United States presidential election in West Virginia, 2016

United States presidential election in West Virginia, 2016
West Virginia
November 8, 2016

Nominee Donald Trump Hillary Clinton
Party Republican Democratic
Home state New York New York
Running mate Mike Pence Tim Kaine
Electoral vote 5 0
Popular vote 486,198 187,457
Percentage 68.7% 26.5%

County Results

President before election

Barack Obama

Elected President

Donald Trump

The 2016 United States presidential election in West Virginia was held on November 8, 2016, as part of the 2016 General Election in which all 50 states plus The District of Columbia participated. West Virginia voters chose electors to represent them in the Electoral College via a popular vote pitting the Republican Party's nominee, businessman Donald Trump, and running mate Indiana Governor Mike Pence against Democratic Party nominee, former Secretary of State Hillary Clinton and her running mate, Virginia Senator Tim Kaine.

On May 10, 2016, in the presidential primaries, West Virginia voters expressed their preferences for the Democratic, Republican, Green, and Libertarian parties' respective nominees for President. Registered members of each party only voted in their party's primary, while voters who were unaffiliated chose any one primary in which to vote.

Donald Trump easily won West Virginia with 68.7% of the vote, giving him his second largest margin of victory in the country, only behind Wyoming. Hillary Clinton received 26.5% of the vote. West Virginia was also one of two states where Donald Trump won every county, the other being Oklahoma. Trump's 42.2% margin of victory is the largest of any presidential candidate from either party in the state's history, besting Abraham Lincoln's 36.4% margin of victory in 1864.

Primary Elections

Democratic primary

Six candidates appeared on the Democratic presidential primary ballot:[1] (alphabetically)

West Virginia Democratic primary, May 10, 2016
Candidate Popular vote Estimated delegates
Count Percentage Pledged Unpledged Total
Bernie Sanders 124,700 51.41% 18 2 20
Hillary Clinton 86,914 35.84% 11 6 17
Paul T. Farrell Jr. 21,694 8.94%
Keith Russell Judd 4,460 1.84%
Martin O'Malley (withdrawn) 3,796 1.57%
Rocky De La Fuente 975 0.40%
Uncommitted N/A 0 0 0
Total 242,539 100% 29 8 37
Source: The Green Papers, West Virginia Secretary of State

Republican primary

Eleven candidates appeared on the Republican presidential primary ballot:[1]

West Virginia Republican primary, May 10, 2016
Candidate Votes Percentage Actual delegate count
Bound Unbound Total
Donald Trump 157,238 77.05% 32 0 32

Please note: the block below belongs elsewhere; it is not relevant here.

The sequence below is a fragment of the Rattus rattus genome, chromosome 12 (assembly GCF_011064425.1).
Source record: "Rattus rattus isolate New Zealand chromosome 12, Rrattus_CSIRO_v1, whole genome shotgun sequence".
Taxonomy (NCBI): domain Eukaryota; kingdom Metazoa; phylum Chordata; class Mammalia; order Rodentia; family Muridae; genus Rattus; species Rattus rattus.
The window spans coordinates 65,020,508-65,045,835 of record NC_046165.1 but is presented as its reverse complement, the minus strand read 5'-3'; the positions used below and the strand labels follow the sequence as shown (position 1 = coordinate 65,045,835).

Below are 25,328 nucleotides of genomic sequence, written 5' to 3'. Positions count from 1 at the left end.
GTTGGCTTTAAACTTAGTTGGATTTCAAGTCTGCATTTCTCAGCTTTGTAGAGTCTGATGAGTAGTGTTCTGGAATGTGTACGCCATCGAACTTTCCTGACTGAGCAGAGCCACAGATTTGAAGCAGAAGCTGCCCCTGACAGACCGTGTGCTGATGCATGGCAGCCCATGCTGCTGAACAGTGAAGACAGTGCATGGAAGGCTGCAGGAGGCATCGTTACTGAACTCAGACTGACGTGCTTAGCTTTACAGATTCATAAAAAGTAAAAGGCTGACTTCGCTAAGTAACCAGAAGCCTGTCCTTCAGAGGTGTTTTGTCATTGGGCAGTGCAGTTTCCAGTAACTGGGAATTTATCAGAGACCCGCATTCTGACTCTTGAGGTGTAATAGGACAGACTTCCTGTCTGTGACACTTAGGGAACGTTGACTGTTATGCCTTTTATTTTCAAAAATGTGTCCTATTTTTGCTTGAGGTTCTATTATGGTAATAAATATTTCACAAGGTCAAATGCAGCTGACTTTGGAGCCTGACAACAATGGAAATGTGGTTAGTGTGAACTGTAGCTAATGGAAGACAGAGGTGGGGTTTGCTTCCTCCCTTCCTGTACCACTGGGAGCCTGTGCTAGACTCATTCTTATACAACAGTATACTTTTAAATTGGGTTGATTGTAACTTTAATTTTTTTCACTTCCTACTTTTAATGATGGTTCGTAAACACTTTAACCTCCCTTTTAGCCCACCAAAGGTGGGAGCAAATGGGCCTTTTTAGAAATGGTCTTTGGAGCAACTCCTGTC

Ted Cruz (withdrawn) 18,301 8.97% 0 0 0
John Kasich (withdrawn) 13,721 6.72% 1 0 1
Ben Carson (withdrawn) 4,421 2.17% 0 0 0
Marco Rubio (withdrawn) 2,908 1.43% 0 0 0
Jeb Bush (withdrawn) 2,305 1.13% 0 0 0
Rand Paul (withdrawn) 1,798 0.88% 0 0 0
Mike Huckabee (withdrawn) 1,780 0.87% 0 0 0
Chris Christie (withdrawn) 727 0.36% 0 0 0
Carly Fiorina (withdrawn) 659 0.32% 0 0 0
David Eames Hall 203 0.10% 0 0 0
Uncommitted 1 0 1
Unprojected delegates: 0 0 0
Total: 204,061 100.00% 34 0 34
Source: The Green Papers



As expected, Republican nominee Donald J. Trump won West Virginia in a 42-point routing over Democratic nominee Hillary Clinton,[2] thanks to ardent support from coal industry workers in Appalachia. He thus captured all five electoral votes from the Mountain State. Mr. Trump had promised to bring back mining jobs in economically depressed areas of coal country, whereas his opponent had proposed investing millions into converting the region to a producer of green energy.[3][4] Democrats' championing of environmentalism is viewed as a threat in coal country, and Clinton faced a towering rejection from Mountain State voters, with only the state of Wyoming giving Mr. Trump a larger margin of victory.

West Virginia was once a solidly Democratic state; it voted Democratic in every election from 1932 to 1996, except for the Republican landslides of 1956, 1972, and 1984. However, in recent years it has drifted to becoming solidly Republican, and has stayed that way since it was won by George W. Bush in 2000. Barack Obama, for example, failed to win even a single county in 2012. West Virginia is one of the two states where Hillary Clinton did not win any counties, the other being Oklahoma.[5]

See also


External links

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